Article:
Given that I was still nursing her to sleep I did continue to have her sleep in a diaper just in case she had an accident at night. Part of this was because I didn’t want to have her wake up fully to tell me she needed to use the restroom. She wore diapers at night until she was about 3 years and 3 months and it happened completely by accident that she stopped wearing them at night. We had gone to my parents house to stay the night. I forgot to pack a diaper so I told her, “you’ll need to go pee before bed, like you always do, but then you won’t have a diaper. If you need to go pee in the night just wake me up and I’ll go with you.” She slept the whole night with no pee and ever since then she has been totally diaper free.
The more we tune into our children and follow their timeline the more we are teaching them to tune into the messages that their body is telling them. We are also teaching them that they can trust themselves and their feelings. It’s common for parents to compare their children to other children of the same age and worry that their child is “behind.” But there is SO MUCH peace & joy found it letting go of our expectations and trusting in our child’s unique timing.
So, if you’d like to take a completely child-led approach to the potty, it is really quite simple. You can keep a potty around as well as talk to your little one about panties/underwear. You can talk to them about the potty and if they express interest you can provide opportunities for them to sit on the potty or tell you when they need to go. We want these to be pressure free interactions. Your child will move at their own pace. Some days they may want to use underwear/the potty. Other days they may prefer diapers and that is ok. If they are using panties but don’t tell you they need to use the potty, you can say something like, “using underwear means that you need to tell me if you need to use the toilet. I’m going to put a diaper on you but you can still tell me if you need to use the potty.” Then once they go pee in the potty again you can ask them if they’d prefer underwear or a diaper. This will help learn that underwear does require them to tune into their body and communicate with you (or just go to the potty) so that they can use the potty.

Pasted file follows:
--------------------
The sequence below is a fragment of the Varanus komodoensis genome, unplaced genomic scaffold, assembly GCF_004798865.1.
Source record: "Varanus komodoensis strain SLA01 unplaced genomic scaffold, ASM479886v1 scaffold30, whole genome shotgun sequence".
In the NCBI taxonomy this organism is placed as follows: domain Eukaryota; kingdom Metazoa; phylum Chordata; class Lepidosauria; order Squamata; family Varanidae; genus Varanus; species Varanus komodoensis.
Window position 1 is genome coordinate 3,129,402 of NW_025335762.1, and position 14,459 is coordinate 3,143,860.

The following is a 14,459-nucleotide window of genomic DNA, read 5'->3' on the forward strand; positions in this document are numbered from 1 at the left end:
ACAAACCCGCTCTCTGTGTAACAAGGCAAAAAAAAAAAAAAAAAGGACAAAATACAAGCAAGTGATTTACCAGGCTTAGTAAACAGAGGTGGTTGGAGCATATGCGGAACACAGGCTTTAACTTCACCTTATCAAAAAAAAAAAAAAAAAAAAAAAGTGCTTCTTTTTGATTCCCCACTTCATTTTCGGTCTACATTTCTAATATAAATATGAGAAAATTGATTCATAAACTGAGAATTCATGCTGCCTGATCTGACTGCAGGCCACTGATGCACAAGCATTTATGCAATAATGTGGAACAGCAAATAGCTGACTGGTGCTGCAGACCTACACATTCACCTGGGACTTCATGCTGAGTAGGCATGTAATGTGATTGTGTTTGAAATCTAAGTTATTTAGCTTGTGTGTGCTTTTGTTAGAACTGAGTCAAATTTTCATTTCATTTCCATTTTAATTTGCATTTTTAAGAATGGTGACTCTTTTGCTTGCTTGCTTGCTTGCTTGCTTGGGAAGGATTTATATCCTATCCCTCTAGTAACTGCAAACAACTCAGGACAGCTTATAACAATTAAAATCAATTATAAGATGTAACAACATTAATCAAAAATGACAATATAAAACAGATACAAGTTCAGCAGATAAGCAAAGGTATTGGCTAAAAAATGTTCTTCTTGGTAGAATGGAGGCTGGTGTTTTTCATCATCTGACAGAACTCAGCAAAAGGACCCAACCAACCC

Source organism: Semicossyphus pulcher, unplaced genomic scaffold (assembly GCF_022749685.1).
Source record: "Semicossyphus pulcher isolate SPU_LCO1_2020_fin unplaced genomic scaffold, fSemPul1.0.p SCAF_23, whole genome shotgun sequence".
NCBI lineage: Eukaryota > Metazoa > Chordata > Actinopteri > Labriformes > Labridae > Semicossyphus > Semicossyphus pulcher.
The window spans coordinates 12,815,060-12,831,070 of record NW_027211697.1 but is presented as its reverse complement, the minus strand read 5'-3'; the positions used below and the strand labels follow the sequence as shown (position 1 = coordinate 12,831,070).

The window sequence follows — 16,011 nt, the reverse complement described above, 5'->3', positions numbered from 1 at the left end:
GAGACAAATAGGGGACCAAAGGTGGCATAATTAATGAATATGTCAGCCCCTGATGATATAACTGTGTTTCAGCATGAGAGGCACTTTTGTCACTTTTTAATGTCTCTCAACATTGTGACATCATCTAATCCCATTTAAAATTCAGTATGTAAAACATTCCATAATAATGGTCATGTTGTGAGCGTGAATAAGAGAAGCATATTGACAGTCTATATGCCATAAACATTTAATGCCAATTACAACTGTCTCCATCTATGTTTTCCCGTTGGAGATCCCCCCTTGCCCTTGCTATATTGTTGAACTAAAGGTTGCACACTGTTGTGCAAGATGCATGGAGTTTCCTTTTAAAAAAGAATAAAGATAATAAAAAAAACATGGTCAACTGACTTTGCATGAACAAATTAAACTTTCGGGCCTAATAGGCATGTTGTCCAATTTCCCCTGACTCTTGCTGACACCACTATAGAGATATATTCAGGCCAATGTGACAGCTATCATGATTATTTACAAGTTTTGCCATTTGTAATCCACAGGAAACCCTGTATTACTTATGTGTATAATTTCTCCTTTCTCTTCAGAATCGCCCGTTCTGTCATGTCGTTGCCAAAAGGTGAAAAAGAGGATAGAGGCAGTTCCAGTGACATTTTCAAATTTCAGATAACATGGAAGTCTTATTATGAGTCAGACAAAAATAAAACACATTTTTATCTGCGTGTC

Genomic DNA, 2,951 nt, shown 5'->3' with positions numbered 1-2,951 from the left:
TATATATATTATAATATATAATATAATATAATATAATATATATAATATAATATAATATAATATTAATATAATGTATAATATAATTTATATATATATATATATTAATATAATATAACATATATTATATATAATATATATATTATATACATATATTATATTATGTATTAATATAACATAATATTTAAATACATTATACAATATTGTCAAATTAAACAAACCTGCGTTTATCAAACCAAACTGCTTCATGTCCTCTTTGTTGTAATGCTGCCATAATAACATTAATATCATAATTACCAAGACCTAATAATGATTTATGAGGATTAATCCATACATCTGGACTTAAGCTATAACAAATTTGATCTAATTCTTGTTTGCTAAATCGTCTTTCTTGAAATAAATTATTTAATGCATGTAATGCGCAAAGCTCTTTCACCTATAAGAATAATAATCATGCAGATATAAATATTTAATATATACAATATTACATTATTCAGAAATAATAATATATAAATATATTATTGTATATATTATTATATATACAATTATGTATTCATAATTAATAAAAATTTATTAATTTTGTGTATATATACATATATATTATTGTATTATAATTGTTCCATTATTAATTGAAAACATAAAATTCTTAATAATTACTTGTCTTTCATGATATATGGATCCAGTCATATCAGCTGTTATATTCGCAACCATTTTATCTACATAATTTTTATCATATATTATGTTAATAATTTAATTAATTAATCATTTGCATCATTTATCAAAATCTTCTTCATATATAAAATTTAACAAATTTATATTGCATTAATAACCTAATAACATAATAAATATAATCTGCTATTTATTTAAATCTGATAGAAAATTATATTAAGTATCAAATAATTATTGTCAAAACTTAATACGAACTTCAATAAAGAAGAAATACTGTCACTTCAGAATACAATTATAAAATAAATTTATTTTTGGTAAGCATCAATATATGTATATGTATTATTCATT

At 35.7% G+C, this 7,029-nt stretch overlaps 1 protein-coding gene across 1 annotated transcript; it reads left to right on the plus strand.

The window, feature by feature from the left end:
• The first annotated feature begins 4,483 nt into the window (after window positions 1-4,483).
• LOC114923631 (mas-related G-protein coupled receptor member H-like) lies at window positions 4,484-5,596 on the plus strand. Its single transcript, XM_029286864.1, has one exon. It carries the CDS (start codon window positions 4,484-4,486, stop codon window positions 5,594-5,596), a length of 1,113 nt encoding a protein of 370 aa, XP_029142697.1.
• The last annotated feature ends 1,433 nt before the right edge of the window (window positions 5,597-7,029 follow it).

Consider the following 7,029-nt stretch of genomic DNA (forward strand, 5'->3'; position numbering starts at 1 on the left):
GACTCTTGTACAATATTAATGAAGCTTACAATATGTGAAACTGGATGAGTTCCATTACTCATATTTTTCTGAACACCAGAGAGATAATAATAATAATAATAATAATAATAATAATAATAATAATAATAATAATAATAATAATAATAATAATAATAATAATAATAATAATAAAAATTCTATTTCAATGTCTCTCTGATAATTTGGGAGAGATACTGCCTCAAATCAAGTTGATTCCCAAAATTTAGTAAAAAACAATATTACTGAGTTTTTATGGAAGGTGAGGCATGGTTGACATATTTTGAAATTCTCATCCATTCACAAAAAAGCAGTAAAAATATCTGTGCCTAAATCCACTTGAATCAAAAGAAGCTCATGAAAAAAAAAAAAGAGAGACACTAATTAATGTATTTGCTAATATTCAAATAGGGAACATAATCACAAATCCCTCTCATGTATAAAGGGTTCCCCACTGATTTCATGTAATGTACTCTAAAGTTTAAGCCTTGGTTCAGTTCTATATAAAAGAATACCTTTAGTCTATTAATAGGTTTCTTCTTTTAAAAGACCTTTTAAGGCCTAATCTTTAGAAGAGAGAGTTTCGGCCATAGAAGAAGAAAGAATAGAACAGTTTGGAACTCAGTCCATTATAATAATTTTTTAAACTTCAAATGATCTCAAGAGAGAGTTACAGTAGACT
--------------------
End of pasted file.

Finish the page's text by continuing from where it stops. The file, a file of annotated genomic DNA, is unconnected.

If you’d like to choose a more gentle approach but you are on a timeline, you can still do so without manipulation (ie: if you’re a big girl/boy you’ll use the potty) or rewards (ie: if you go potty, I’ll give you…) While rewards may seem like a good practice they take away the intrinsic value of doing something. With rewards, children will start doing what we want from them, but not because they want to. So, instead of a reward chart or a sticker book you could ask them how they felt going to the bathroom in the toilet. ex: “Wow! You listened to your body and told me when you needed to use the potty. How did that feel?”
You can also include them in picking out their underwear so that they are excited about them. The most important part of this process will be making the potty feel like a safe space. We want to avoid shaming when accidents happen.
Whichever route you take just continue to respect your child and honor their needs!
Happy Potty Learning!